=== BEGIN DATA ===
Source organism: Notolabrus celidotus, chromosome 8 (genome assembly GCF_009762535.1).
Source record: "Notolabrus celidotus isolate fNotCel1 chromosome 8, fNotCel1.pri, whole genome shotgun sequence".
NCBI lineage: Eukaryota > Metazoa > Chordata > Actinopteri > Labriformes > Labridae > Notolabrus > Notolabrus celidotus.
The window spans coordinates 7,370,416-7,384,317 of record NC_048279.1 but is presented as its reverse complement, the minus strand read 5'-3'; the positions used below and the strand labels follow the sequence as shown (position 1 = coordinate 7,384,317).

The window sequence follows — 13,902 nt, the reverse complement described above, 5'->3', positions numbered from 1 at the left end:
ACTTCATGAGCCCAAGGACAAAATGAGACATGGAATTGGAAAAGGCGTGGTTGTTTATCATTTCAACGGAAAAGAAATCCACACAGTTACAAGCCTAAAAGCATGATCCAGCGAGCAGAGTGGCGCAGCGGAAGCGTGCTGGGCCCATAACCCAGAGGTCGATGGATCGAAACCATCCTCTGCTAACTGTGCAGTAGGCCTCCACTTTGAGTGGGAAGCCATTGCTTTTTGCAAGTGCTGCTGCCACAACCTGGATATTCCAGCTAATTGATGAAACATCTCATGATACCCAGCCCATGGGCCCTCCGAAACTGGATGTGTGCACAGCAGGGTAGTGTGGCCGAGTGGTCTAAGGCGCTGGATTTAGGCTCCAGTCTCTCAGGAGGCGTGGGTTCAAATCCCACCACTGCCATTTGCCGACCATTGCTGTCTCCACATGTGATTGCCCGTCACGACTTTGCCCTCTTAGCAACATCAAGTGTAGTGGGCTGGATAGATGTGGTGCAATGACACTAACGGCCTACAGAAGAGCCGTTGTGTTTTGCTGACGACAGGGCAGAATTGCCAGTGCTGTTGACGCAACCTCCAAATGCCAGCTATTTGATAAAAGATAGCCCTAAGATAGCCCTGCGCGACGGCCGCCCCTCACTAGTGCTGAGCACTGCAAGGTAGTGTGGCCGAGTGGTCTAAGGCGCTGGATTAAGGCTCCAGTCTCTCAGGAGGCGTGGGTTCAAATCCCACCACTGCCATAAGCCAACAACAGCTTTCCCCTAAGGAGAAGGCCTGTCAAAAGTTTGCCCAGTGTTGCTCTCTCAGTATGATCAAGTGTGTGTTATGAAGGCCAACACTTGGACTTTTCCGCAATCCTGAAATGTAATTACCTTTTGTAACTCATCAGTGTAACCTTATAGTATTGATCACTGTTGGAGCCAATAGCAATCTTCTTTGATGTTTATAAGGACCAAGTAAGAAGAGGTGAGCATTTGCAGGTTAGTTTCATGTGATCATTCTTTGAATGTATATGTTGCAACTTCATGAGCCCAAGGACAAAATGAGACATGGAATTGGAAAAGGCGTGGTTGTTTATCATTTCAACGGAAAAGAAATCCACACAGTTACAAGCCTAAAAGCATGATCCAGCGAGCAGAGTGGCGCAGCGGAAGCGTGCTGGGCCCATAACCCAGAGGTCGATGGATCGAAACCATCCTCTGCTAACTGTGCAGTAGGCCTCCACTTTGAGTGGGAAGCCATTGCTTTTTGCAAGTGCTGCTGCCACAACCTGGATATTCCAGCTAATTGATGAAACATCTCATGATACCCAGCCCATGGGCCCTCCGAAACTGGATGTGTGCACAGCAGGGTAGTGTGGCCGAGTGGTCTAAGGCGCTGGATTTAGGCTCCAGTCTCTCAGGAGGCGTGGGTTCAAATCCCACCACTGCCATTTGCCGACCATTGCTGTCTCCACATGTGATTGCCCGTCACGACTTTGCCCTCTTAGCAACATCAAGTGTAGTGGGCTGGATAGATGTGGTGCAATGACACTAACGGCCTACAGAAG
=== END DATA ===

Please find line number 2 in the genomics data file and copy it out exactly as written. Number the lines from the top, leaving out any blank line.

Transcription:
Source record: "Notolabrus celidotus isolate fNotCel1 chromosome 8, fNotCel1.pri, whole genome shotgun sequence".